Richard Hensley

New graduates should seek a life well lived

I’ve never been asked to address a graduating class during a ceremony and I’m sure the graduates and attendees are the better for it. Then again, I’ve wondered what I would tell them that wasn’t clichéd or worn out. I still wonder that, but circumstances recently have caused me to reflect a bit on the definition of a life well lived. So here’s the graduation speech I’ve never given but probably would if given the chance:

As I stand before you fresh-faced young men and women with sparkling eyes and dreams of what the future holds, I can only tell you some simple things to always keep in your mind as you journey forward. You’re departing on a path many others have traveled but rarely – if ever – are they the exact same, so you have to blaze your own trail.

What’s happened in the past – good or bad – is behind you and now is the perfect time to recalculate a course that will lead you to something special. By special I’m not talking about riches or fame. I’m not talking about some unrealistic expectation that all in life will be rosy, because that just doesn’t happen. But what it does mean is that when you make final accountings of your life you can look back and feel satisfied that your life was not wasted on peripheral things that mean little in the long run. It does mean that you’ve built a life full of richness and happiness, and that’s what’s it’s all about.

Life is a collection of experiences and not all of them are good. Some are fantastic, though, and hopefully the good outweigh the bad. But make no mistake, the bad experiences also keep us grounded and teach us invaluable lessons that enhance the wonderful ones.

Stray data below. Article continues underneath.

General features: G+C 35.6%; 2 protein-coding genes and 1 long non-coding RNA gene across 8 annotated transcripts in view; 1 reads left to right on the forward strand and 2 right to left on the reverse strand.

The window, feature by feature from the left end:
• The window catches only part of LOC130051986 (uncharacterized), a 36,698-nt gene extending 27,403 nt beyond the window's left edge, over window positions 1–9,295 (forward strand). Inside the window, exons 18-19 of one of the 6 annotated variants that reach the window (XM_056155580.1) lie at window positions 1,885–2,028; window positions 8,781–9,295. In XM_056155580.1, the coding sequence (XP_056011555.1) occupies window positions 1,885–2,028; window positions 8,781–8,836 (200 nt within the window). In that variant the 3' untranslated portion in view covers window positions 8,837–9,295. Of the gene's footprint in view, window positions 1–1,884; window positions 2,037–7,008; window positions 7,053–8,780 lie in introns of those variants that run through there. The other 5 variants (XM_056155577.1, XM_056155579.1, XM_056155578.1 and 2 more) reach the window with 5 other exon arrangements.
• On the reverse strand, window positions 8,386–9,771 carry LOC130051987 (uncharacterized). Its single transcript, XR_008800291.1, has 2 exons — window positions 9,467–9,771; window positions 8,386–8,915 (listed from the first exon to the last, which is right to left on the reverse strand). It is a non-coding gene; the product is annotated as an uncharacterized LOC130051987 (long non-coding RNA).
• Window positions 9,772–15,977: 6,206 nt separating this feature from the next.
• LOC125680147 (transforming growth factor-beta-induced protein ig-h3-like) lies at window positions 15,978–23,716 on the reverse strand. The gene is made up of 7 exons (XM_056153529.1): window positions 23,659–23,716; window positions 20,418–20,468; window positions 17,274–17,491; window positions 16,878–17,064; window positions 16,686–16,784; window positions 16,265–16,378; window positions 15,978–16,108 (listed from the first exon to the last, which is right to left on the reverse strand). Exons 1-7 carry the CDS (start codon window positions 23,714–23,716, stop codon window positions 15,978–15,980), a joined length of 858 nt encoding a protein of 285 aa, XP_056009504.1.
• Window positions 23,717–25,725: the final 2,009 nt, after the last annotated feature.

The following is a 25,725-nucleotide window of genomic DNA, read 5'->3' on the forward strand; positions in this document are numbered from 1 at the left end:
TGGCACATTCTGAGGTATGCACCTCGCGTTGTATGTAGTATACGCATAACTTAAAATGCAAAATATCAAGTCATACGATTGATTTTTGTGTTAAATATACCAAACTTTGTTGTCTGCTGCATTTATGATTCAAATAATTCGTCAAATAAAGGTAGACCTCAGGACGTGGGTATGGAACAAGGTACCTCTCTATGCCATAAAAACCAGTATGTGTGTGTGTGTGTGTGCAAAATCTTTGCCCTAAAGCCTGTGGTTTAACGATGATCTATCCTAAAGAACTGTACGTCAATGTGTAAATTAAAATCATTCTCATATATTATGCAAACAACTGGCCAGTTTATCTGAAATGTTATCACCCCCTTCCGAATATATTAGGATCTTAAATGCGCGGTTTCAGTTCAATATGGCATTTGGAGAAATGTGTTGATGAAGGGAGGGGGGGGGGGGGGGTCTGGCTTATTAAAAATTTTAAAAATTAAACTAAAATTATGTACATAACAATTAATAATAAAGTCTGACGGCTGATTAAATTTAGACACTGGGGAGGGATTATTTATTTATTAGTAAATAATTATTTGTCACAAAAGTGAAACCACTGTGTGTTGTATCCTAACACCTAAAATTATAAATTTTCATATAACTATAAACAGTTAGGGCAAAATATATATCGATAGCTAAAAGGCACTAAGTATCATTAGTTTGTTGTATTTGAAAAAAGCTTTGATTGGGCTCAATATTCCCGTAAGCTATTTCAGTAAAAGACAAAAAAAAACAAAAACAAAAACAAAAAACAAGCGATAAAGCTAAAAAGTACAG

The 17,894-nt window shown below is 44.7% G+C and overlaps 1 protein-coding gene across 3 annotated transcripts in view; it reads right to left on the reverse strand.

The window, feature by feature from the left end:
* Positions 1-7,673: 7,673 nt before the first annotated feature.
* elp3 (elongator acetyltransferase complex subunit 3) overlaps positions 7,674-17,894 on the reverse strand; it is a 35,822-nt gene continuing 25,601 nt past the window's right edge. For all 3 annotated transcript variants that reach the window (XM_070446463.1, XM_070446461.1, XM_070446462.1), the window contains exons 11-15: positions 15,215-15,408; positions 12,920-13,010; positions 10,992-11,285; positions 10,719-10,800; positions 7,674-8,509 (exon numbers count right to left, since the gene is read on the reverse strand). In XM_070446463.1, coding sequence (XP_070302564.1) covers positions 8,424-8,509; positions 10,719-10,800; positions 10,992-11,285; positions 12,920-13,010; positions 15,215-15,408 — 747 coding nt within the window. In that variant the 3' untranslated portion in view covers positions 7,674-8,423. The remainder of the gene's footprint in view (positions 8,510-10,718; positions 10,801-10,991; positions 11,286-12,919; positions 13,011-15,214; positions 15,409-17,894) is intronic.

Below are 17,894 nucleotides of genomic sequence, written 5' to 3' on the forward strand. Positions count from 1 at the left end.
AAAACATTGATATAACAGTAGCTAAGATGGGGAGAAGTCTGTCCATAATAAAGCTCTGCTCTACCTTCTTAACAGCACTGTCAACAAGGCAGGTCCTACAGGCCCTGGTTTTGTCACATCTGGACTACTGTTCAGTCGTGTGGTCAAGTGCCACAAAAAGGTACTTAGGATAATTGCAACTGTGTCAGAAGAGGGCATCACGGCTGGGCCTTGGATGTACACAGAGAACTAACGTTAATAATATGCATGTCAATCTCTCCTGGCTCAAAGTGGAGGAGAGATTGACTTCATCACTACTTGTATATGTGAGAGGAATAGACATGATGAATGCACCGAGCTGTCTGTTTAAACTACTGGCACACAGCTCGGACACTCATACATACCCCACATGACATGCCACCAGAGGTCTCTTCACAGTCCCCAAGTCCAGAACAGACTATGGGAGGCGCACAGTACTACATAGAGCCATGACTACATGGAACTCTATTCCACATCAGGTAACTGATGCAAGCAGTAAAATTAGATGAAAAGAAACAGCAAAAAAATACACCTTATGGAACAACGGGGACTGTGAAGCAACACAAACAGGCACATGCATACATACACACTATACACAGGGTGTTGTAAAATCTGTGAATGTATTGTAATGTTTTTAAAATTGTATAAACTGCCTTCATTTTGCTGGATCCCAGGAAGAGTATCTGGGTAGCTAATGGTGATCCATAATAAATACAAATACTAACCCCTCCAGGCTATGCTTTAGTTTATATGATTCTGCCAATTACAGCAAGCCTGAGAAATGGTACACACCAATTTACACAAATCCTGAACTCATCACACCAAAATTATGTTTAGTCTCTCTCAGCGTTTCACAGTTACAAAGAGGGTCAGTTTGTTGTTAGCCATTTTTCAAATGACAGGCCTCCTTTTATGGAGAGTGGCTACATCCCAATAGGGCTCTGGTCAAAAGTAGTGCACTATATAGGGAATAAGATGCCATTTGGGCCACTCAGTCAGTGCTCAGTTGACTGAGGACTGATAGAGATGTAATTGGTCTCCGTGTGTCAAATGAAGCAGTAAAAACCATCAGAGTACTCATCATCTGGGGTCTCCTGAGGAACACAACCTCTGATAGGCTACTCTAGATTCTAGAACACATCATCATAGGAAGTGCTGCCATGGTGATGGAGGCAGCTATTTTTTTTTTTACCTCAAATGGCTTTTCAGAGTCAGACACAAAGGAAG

Always seek new adventures, even when they are scary. Perhaps you won’t enjoy it, but you’ll never know until you dip your toe in to see. Often the unexpected things will bring you the most joy, or at least introduce you to something else that will. Fearing the unknown to the point of shutting it out is big mistake because of all the things you miss.

Of course, what I’m saying doesn’t mean you should make stupid choices just to experience something. Common sense is required, as always, but if it piques your interest, do it, enjoy it and don’t look back. You never know where it might lead.

Follow your moral compass. Always ask yourself if what you’re doing is the right thing. You’ll make mistakes, of course, but you’ll know deep down that you made decisions believing what you were doing was not harming others and that, in fact, it is helping – even if it’s just enriching your own life in some way.

Stay out of debt, and I don’t mean just financial debt, although that’s also great advice. Debt comes in many forms and it doesn’t always deal with money. Are you taking more than you’re giving? Are you paying your blessings forward in some way, even when you don’t always feel so blessed? This doesn’t always require breaking out the checkbook. It’s about doing good deeds, often unseen by others, but knowing in your heart you tried to do something to help someone else, even if it’s just to make them smile.

Most importantly, enjoy life. Enjoy the time spent with family and friends. You never get it back in the long run, so don’t miss opportunities to cherish the time you have with them. Sooner or later they will be gone or miles will separate you. Those memories are invaluable and this requires that you knew joy and shared it with others when you had the opportunity.

We’re all flawed in various ways and it’s impossible to have a life that’s perfect, but when you look back in your later years most of the bad things have fallen away and it’s the good ones that stand out. Just make sure you build and collect lots of positive memories and experiences for this future accounting of your life. If you do, you’ll think to yourself, all in all, mine was a life well lived. If you have that, well, you’ve succeeded.

Richard Hensley is editor of Highlands Today. Email him at